Computers & Electronics

NAS (Synology) vs Google: security

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  • Dec 7th, 2017 12:57 pm
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[OP]
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May 12, 2014
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Montreal

NAS (Synology) vs Google: security

I currently use a Synology NAS on my local network to host files (backups mostly) & as an NVR. The NAS is NOT exposed to the internet. I use Google Drive for internet accessible documents and collaboration.

I'm considering switching to using "my own cloud" for documents, etc.

But once the NAS is internet accessible, I wonder about security. I find it unlikely that someone will crack into Google, but a zero day in Synology can happen anytime.

Thoughts? Suggestions?
14 replies
Deal Expert
Aug 2, 2004
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East Gwillimbury
First they have to find you.

Second, nothing is 100%. Not even google. Look at what happened to yahoo etc.
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Oct 14, 2010
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Barrie ON
I have been doing this from the Android "DS File" app for years with no problem. Since the app can remember the password for you, be certain to choose a longer/complicated password to prevent people guessing your password. Of course you should always have a password on your device in case it is ever lost or stolen.

I also suggest you always use the https port of the DSM, or even enable the VPN server function of the Synology for times when you need access over a public Wi-Fi network.

In the DSM you can also enable a security feature to automatically block an IP after a chosen number of failed attempts. You would be notified by email if this protection feature is ever triggered.

BTW I also use the Synology "Cloud Sync" package to encrypt my personal files and sync then with my free Google Drive as another source of recovery. I don't bother syncing my media files since that would exceed the storage limit of my free Google account.

I suppose that if you still have doubts about the safety of using the Synology, you could also use the "Cloud Sync" package to keep your desired files synchronized with your Google Drive, and continue accessing them only from Google.
Deal Addict
Jun 8, 2005
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Don't make the NAS internet accessible. Set up a VPN so that you can only reach it that way. You can run a VPN server on the device, with that being the only 'exposed' service. Or set up the VPN server on your router.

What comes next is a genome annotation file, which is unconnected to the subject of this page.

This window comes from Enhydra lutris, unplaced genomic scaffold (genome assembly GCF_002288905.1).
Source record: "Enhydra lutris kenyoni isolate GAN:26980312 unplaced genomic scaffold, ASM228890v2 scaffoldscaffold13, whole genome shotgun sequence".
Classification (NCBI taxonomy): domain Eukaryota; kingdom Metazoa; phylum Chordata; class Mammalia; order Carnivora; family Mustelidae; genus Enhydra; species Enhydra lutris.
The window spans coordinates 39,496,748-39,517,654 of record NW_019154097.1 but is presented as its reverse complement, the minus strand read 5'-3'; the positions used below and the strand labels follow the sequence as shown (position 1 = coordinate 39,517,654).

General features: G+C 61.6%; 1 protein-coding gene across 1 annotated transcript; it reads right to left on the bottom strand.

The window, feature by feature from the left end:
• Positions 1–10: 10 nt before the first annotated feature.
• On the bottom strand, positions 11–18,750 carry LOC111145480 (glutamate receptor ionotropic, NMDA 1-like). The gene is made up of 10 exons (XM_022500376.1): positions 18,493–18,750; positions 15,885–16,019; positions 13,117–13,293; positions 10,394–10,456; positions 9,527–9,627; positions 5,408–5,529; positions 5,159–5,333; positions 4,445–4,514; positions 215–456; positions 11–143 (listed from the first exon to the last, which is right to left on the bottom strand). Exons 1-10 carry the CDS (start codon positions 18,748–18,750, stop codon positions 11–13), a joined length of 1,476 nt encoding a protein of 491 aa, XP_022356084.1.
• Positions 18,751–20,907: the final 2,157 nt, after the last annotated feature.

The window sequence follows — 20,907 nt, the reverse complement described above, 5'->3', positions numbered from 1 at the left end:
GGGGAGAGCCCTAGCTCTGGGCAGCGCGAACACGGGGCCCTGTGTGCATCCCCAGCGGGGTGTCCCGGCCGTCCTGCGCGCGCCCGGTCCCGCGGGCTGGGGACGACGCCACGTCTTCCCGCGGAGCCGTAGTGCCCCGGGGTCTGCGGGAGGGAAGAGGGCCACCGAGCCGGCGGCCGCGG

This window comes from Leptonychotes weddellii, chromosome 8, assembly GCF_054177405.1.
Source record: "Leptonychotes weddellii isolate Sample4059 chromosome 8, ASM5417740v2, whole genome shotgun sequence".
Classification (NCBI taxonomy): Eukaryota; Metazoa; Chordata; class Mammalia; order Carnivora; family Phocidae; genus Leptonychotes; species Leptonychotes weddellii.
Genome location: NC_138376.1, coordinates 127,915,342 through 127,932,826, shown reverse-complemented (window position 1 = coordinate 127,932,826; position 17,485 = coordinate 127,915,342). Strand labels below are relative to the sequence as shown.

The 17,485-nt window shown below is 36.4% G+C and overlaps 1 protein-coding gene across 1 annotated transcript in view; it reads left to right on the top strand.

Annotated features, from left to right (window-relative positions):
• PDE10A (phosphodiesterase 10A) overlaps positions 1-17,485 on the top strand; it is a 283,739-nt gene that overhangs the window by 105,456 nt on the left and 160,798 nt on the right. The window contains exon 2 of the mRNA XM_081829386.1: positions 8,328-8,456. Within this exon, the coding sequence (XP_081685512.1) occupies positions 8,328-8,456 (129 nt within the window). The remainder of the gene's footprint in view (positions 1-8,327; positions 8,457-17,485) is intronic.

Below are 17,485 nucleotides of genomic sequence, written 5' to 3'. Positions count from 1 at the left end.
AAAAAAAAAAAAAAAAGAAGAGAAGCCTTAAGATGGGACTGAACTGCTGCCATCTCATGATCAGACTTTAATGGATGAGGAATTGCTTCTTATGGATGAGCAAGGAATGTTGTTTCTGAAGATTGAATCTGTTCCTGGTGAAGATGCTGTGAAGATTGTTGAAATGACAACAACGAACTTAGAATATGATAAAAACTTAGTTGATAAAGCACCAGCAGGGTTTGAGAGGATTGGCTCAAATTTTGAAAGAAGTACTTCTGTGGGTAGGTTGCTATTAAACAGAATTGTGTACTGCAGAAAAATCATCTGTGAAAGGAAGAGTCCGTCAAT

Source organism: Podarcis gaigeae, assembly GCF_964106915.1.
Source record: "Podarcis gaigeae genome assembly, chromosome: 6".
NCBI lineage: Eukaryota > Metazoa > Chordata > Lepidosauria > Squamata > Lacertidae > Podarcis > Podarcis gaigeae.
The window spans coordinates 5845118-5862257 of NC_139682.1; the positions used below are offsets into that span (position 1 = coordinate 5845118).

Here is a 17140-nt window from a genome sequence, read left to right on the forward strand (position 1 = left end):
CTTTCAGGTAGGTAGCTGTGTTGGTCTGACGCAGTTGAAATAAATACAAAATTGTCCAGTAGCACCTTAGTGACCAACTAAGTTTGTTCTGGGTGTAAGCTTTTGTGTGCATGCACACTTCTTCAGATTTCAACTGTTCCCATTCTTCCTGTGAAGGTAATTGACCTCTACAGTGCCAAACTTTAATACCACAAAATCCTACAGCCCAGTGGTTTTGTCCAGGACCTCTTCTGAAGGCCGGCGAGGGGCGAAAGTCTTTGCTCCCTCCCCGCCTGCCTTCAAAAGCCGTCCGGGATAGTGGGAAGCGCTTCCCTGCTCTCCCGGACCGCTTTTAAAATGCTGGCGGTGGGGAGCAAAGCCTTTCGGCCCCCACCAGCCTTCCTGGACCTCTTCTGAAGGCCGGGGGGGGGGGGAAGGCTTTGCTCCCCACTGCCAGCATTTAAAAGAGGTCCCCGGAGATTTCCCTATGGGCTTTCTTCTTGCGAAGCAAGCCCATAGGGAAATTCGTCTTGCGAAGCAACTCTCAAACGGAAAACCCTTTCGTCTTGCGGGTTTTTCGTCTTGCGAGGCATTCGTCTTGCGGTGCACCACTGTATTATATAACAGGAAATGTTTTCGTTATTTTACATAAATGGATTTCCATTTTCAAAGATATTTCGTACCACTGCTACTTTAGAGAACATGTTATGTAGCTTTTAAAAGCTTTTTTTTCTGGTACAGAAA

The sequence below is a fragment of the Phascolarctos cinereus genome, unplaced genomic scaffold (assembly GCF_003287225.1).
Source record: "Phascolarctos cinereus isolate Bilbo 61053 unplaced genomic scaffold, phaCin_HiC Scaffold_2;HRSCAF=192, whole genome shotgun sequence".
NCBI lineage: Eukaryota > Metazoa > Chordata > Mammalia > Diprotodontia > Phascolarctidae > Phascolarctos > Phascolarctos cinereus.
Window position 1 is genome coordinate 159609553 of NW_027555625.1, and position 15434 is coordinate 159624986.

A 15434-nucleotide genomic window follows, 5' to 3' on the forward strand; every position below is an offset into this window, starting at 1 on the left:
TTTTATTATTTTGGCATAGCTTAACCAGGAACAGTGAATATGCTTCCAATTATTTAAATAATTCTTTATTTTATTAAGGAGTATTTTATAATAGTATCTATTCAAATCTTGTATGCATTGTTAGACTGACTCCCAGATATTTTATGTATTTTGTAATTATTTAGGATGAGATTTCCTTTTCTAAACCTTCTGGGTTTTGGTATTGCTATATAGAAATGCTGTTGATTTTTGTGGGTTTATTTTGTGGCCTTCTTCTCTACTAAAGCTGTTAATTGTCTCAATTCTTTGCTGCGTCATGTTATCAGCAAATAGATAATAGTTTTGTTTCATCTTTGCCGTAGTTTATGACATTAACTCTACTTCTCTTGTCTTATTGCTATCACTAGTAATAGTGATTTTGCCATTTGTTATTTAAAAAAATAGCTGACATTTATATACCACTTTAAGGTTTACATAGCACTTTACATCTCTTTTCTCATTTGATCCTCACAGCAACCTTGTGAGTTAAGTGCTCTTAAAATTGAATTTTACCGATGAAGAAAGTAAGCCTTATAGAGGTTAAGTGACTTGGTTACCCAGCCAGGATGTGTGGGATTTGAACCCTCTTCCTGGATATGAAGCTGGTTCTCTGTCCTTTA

What does your home firewall situation look like?
Deal Expert
Aug 2, 2004
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East Gwillimbury
VPN is how I access my NAS. This is a viable option if you’re the only user or there are very few users.

I also have a NAS running OwnCloud for those that I give access to. But it is isolated and on a separate VLAN
[OP]
Sr. Member
May 12, 2014
919 posts
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Montreal
Gee wrote:
Dec 5th, 2017 8:52 am
First they have to find you.

My understanding is that "finding you" was an issue 20+ years ago. But then crackers started constantly scanning the net looking for vulnerable machines. To the point that a new WinXP machine exposed to the net would get rooted before windows update could even complete.
[OP]
Sr. Member
May 12, 2014
919 posts
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Montreal
Rick007 wrote:
Dec 5th, 2017 9:32 am
I suppose that if you still have doubts about the safety of using the Synology, you could also use the "Cloud Sync" package to keep your desired files synchronized with your Google Drive, and continue accessing them only from Google.
But if the files are hosted on the Synology, then if someone gets in they'll have access to them.

Also, the idea is that i want to stop using other people's cloud infrastructure to retain greater privacy.
[OP]
Sr. Member
May 12, 2014
919 posts
374 upvotes
Montreal
wrote:
Dec 5th, 2017 9:49 am